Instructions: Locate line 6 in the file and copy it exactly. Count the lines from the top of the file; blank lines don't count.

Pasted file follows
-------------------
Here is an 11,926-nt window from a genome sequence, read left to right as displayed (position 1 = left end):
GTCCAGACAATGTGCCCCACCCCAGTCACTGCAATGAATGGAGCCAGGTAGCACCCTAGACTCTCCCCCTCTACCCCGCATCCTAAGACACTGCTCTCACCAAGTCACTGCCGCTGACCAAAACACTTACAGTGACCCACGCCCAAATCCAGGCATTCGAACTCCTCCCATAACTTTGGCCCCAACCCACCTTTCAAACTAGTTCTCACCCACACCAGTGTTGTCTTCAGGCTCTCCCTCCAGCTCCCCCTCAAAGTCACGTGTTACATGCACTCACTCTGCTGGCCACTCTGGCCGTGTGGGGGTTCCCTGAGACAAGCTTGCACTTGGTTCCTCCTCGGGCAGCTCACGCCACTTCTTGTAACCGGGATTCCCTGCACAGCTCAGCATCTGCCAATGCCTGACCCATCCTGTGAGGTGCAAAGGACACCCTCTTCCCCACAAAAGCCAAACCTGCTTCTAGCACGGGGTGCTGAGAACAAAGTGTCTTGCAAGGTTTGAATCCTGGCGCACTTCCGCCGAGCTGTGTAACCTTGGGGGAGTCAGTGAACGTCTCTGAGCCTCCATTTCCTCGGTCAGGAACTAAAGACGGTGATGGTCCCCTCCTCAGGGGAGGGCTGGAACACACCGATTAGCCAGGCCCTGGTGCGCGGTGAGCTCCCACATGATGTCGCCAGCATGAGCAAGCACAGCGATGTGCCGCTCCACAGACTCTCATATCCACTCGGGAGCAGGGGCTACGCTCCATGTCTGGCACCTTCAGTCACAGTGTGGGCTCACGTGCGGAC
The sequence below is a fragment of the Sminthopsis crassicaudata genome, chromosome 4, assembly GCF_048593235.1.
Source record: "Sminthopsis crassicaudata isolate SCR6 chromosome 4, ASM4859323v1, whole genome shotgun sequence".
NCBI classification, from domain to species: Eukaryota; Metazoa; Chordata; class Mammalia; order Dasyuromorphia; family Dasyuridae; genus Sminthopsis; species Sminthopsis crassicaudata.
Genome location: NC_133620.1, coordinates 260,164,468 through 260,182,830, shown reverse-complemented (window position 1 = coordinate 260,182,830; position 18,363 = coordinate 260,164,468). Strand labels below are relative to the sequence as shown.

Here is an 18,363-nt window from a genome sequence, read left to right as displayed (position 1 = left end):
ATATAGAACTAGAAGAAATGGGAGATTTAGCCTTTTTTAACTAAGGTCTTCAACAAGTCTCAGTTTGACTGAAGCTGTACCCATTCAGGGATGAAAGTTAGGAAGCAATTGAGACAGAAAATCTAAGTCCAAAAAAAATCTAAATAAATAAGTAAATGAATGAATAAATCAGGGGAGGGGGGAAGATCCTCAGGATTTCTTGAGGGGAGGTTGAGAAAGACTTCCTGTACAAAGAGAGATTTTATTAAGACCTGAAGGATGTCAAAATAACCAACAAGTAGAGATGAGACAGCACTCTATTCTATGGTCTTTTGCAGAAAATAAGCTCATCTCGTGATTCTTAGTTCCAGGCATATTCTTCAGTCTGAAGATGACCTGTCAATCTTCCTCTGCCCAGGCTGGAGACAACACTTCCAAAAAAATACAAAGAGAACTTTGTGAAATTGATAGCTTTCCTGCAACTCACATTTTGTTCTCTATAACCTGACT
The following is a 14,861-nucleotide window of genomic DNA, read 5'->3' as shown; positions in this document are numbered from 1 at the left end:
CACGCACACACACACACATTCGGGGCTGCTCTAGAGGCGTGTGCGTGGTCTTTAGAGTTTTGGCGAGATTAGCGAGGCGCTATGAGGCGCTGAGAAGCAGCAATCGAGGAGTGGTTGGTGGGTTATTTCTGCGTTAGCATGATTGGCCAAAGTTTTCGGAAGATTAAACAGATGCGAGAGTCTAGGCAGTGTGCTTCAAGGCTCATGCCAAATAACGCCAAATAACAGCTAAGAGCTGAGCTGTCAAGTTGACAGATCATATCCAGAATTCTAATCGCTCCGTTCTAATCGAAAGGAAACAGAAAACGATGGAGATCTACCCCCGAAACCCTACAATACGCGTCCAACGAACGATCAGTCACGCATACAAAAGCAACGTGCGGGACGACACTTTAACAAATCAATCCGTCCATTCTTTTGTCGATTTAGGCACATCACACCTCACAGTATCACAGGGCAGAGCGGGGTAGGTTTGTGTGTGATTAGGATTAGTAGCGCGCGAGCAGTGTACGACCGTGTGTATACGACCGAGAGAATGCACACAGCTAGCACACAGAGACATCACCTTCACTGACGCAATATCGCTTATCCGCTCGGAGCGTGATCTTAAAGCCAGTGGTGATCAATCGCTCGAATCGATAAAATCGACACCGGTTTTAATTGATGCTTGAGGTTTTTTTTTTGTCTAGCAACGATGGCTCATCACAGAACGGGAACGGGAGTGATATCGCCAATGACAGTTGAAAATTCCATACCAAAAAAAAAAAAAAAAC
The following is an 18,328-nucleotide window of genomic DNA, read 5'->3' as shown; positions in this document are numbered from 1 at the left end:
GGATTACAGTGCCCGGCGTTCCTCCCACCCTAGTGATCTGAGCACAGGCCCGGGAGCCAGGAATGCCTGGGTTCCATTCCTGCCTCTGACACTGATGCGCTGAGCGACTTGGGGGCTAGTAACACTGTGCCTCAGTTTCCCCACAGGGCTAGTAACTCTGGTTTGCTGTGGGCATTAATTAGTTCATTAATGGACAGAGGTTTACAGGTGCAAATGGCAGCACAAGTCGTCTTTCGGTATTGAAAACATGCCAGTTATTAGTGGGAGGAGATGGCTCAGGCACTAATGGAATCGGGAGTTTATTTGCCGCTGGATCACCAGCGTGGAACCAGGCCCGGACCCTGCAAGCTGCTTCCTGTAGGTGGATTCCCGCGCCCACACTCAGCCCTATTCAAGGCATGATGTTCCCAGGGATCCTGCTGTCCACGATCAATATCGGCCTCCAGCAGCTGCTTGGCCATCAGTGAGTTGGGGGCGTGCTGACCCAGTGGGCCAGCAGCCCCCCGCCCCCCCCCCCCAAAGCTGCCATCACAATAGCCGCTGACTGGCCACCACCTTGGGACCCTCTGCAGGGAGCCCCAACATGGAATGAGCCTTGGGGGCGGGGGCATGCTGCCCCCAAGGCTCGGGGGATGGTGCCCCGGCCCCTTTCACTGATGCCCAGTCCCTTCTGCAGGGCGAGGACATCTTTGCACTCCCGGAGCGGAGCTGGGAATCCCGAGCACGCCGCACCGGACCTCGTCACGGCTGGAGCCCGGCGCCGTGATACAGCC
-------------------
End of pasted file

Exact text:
Genome location: NC_133620.1, coordinates 260,164,468 through 260,182,830, shown reverse-complemented (window position 1 = coordinate 260,182,830; position 18,363 = coordinate 260,164,468). Strand labels below are relative to the sequence as shown.